Of the 2.2 million people in our prison system today, an overwhelmingly disproportionate number are minorities. While there are numerous factors advanced for this disparity, the fact remains that the prison population is not representative of the overall population, and instead is inequitably representative of minorities and persons living in poverty.  With predictions that can influence such a disproportionate number of individuals, and their families, it makes sense to wonder who is making these predictions, and how they are being made. 

This is a process that is contributing to the subjugation of a lot of people. Who is responsible for it? In a way, we all are. We pay the taxes that fuel the justice system (over 70 BILLION dollars a year!), and we elect the judges that keep the system running. We pay taxes that support universities and public institutions, but the research that they produce often sits behind a pay wall, or is presented in a forum we don't have access to. But this research is informing these policies, and we are at a loss to understand why. We can ask. We can ask our elected representatives to be more transparent about the policies and practices behind parole and risk assessment, and we can look at statistics like this one, that say the average prison time served by an African American for a drug offense (58.7 months) is nearly the equivalent of the average prison term served by whites for violent offenses (61.7 months.)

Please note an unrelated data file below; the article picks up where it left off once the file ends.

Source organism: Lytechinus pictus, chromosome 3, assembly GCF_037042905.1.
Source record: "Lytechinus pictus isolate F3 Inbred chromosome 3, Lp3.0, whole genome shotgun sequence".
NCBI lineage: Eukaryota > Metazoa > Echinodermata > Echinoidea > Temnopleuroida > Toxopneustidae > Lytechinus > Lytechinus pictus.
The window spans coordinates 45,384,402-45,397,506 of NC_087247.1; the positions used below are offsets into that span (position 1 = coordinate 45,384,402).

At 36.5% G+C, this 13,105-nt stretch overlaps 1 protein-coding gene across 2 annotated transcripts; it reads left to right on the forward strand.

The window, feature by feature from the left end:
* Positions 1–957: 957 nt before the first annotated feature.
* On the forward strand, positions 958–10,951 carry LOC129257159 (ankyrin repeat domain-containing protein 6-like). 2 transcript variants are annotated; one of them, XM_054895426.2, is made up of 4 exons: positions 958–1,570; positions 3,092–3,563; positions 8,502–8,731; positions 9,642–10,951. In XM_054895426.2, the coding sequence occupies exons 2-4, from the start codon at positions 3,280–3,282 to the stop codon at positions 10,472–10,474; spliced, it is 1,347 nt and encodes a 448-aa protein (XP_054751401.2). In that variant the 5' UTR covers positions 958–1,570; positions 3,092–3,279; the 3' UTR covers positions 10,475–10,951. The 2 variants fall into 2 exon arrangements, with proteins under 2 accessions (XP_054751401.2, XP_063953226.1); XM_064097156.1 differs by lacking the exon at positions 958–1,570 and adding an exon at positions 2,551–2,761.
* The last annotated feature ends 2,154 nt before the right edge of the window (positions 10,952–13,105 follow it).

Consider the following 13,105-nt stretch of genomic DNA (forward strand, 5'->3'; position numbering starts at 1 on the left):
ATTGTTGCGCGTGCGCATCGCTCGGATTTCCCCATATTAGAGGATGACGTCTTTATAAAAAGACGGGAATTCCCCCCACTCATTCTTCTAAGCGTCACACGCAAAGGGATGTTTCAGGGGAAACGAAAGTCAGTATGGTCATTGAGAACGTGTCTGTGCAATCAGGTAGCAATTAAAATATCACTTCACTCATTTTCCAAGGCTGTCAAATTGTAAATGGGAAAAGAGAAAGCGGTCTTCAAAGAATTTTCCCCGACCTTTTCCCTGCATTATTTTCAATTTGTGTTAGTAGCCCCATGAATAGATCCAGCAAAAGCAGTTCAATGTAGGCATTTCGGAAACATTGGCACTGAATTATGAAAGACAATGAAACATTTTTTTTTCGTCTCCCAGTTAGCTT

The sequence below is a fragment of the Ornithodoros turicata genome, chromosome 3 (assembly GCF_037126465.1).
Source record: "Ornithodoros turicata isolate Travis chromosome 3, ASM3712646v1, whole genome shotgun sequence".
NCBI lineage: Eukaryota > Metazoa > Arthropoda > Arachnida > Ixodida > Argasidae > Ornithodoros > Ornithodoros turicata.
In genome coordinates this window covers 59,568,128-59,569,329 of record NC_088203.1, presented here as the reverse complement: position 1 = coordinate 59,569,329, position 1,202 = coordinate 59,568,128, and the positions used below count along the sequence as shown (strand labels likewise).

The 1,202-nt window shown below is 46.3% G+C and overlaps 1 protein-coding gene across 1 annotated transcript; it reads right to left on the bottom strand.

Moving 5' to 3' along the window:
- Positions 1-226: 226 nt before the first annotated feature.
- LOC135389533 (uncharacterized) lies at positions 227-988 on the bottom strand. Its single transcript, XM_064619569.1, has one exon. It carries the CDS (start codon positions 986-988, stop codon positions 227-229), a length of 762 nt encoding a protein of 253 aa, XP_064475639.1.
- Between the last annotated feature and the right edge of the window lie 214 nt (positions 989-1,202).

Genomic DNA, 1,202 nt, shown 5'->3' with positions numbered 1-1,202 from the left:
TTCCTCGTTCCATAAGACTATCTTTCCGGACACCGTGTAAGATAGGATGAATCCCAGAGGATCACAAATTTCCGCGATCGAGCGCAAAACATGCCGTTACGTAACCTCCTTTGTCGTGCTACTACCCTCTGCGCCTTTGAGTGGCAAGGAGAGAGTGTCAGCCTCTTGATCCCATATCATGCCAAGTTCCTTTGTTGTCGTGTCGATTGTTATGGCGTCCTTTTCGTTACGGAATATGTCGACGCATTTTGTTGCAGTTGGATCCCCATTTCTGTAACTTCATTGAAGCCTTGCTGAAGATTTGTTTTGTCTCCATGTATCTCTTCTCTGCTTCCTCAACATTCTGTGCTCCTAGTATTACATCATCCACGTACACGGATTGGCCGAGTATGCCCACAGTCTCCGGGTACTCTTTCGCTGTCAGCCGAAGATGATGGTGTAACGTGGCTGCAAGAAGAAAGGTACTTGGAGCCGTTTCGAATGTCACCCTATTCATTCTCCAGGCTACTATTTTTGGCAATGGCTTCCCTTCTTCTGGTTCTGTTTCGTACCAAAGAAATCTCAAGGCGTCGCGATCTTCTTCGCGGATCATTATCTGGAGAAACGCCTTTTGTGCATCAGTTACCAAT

To say that this is an appalling disparity is anemic. We are not required to passively allow a harmful, discriminatory power differential to perpetuate itself, and we are certainly not required to pay for it. Furthermore, if we can predict trends in crime, doesn't that suggest that we are developing a more nuanced understanding of the factors that influence crime? Why wouldn't we focus on mitigating those factors as opposed to predicting recidivism in individuals? if we already have this information, it seems to me that we could be finding more responsible applications for it. 

Thursday, November 20, 2014

Safe Travels

Five days after I was raped I flew to Boston. The security lines were endless, claustrophobic, and humming with the restless panic of herds before a lightning storm. I took off my shoes and my belt, and walked through the metal detector. A shrill alarm went off, and a security guard shoved me forward towards a female guard for additional screening. She slid her arm roughly up the inside of my thigh and I jerked away. She grabbed me by the arm and asked me if I had a problem. Did I? She asked. She sneered down at me.  Did I? Did I have some kind of problem? Did she need to get a supervisor to address my complaint or report my uncooperative behavior?
This was in 2001, when travelers were so cowed by the need for security measures in airports we would submit to any indignity without complaint. To be uncooperative was to be suspicious, and to arouse suspicion was terrifying.

No, I said. Of course not.